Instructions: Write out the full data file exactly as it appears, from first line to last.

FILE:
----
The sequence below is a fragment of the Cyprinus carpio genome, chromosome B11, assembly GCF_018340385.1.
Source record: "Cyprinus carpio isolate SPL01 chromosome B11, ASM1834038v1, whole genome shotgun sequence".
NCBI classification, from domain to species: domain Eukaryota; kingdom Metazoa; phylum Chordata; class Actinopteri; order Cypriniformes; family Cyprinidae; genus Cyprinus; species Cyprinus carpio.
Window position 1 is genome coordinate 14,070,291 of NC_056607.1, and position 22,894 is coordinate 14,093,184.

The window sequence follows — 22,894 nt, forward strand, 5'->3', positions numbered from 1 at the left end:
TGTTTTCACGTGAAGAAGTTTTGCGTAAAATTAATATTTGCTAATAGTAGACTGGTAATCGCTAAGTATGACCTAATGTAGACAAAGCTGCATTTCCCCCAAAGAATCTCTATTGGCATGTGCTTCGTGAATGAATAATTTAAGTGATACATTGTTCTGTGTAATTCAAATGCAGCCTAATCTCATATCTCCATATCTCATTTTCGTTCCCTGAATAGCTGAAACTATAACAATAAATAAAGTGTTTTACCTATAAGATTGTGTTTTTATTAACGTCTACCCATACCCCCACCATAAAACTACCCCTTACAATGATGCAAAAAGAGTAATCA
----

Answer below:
The sequence below is a fragment of the Cyprinus carpio genome, chromosome B11, assembly GCF_018340385.1.
Source record: "Cyprinus carpio isolate SPL01 chromosome B11, ASM1834038v1, whole genome shotgun sequence".
NCBI classification, from domain to species: domain Eukaryota; kingdom Metazoa; phylum Chordata; class Actinopteri; order Cypriniformes; family Cyprinidae; genus Cyprinus; species Cyprinus carpio.
Window position 1 is genome coordinate 14,070,291 of NC_056607.1, and position 22,894 is coordinate 14,093,184.

The window sequence follows — 22,894 nt, forward strand, 5'->3', positions numbered from 1 at the left end:
TGTTTTCACGTGAAGAAGTTTTGCGTAAAATTAATATTTGCTAATAGTAGACTGGTAATCGCTAAGTATGACCTAATGTAGACAAAGCTGCATTTCCCCCAAAGAATCTCTATTGGCATGTGCTTCGTGAATGAATAATTTAAGTGATACATTGTTCTGTGTAATTCAAATGCAGCCTAATCTCATATCTCCATATCTCATTTTCGTTCCCTGAATAGCTGAAACTATAACAATAAATAAAGTGTTTTACCTATAAGATTGTGTTTTTATTAACGTCTACCCATACCCCCACCATAAAACTACCCCTTACAATGATGCAAAAAGAGTAATCA